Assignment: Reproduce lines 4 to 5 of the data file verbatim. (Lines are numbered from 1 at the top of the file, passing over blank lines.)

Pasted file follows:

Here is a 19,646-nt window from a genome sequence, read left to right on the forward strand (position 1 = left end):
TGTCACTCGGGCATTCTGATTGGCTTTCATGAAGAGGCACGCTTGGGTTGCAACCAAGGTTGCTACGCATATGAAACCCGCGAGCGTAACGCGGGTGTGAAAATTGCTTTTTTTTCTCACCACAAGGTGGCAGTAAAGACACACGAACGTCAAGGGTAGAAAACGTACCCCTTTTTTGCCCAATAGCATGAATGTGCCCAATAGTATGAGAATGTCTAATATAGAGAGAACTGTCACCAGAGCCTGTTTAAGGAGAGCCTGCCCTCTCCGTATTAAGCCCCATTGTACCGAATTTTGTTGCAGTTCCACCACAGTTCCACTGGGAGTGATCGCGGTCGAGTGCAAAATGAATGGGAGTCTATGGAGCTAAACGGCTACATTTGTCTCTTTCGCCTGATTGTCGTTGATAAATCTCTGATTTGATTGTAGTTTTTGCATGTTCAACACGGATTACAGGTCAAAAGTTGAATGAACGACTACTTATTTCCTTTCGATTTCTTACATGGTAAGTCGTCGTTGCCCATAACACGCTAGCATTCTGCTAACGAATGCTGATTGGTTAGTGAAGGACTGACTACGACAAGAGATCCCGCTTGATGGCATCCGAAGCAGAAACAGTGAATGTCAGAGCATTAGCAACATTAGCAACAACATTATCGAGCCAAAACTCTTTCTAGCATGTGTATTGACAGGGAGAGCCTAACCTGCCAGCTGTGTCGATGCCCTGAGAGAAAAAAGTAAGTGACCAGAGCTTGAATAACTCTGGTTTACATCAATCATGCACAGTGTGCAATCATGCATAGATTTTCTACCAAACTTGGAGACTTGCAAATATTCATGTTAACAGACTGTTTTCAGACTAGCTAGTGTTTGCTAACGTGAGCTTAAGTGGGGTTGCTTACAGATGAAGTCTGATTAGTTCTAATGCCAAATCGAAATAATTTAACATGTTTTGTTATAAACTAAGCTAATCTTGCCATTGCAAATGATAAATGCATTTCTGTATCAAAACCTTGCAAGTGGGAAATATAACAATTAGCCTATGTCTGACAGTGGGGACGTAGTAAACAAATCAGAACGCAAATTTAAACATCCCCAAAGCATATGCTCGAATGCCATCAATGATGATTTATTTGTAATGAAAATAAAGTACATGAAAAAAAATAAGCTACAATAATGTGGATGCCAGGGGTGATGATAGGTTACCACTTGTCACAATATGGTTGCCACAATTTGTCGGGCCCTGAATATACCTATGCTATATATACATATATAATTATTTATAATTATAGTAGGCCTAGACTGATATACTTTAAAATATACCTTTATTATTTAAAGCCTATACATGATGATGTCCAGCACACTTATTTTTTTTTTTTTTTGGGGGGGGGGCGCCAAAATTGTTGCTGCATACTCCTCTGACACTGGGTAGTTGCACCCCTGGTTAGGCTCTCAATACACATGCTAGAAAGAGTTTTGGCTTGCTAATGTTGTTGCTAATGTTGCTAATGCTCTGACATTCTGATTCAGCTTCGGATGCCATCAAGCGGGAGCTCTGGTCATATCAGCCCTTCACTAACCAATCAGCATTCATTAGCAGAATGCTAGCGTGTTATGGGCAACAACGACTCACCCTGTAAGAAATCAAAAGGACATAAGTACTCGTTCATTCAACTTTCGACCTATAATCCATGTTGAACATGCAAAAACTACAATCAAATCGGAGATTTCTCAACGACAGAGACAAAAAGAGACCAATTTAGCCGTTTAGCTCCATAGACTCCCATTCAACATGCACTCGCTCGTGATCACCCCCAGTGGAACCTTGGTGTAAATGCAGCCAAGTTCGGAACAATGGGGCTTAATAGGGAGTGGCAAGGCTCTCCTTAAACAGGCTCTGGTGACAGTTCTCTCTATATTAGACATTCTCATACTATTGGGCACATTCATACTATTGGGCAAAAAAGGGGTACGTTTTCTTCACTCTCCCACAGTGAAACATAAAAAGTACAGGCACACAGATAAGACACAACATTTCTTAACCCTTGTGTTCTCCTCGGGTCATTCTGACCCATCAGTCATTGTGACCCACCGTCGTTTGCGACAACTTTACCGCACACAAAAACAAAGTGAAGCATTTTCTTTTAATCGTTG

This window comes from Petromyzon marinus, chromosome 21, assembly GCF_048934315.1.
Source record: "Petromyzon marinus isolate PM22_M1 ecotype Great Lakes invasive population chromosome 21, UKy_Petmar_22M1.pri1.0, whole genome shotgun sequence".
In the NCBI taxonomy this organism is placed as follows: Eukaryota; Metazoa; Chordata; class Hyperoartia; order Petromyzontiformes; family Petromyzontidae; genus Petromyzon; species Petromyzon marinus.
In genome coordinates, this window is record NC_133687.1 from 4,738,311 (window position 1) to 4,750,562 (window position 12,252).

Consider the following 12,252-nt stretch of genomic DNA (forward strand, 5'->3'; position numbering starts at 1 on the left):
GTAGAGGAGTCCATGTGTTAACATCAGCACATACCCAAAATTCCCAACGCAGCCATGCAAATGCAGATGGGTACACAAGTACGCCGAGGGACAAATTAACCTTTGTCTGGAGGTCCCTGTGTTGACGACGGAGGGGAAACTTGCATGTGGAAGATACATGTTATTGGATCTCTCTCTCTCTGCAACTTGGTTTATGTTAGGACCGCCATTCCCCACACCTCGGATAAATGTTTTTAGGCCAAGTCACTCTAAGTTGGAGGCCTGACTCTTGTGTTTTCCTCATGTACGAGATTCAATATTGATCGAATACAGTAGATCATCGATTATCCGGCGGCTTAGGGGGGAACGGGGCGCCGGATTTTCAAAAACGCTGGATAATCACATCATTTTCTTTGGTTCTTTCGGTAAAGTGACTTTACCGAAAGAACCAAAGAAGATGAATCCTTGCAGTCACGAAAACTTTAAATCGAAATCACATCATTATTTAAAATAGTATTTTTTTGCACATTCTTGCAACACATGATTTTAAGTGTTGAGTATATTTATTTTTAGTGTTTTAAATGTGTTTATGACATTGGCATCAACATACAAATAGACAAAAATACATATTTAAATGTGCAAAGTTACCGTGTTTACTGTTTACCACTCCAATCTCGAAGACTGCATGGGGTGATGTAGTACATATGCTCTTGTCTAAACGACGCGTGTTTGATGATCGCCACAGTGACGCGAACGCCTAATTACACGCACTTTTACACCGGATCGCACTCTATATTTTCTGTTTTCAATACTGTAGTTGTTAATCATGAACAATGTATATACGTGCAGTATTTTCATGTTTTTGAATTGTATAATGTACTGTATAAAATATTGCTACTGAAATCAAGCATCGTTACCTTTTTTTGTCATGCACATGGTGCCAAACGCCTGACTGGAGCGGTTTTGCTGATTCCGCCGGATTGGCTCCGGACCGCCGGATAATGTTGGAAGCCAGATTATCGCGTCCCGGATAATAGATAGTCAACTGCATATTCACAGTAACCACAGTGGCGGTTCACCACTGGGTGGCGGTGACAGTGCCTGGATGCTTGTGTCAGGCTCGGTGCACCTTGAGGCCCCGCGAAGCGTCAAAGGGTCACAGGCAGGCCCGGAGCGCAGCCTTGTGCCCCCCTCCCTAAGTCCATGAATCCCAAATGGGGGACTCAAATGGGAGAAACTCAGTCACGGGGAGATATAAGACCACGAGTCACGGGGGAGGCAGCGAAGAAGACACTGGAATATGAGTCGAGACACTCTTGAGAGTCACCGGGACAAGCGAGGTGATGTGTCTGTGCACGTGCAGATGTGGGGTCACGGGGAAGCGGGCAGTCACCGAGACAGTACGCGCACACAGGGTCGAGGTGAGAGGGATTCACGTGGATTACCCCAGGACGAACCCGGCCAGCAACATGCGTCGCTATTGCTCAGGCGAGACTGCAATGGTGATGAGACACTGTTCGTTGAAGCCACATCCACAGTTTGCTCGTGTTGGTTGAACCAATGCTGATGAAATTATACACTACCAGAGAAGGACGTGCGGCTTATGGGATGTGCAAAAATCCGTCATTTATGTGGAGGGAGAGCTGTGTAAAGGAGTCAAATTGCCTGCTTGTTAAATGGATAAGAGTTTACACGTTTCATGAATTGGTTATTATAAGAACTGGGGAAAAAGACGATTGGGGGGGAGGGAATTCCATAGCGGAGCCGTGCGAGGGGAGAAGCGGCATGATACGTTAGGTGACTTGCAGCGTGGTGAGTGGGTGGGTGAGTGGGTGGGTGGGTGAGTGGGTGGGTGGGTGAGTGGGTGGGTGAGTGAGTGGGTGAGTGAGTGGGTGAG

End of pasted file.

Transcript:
Source record: "Petromyzon marinus isolate PM22_M1 ecotype Great Lakes invasive population chromosome 21, UKy_Petmar_22M1.pri1.0, whole genome shotgun sequence".
In the NCBI taxonomy this organism is placed as follows: Eukaryota; Metazoa; Chordata; class Hyperoartia; order Petromyzontiformes; family Petromyzontidae; genus Petromyzon; species Petromyzon marinus.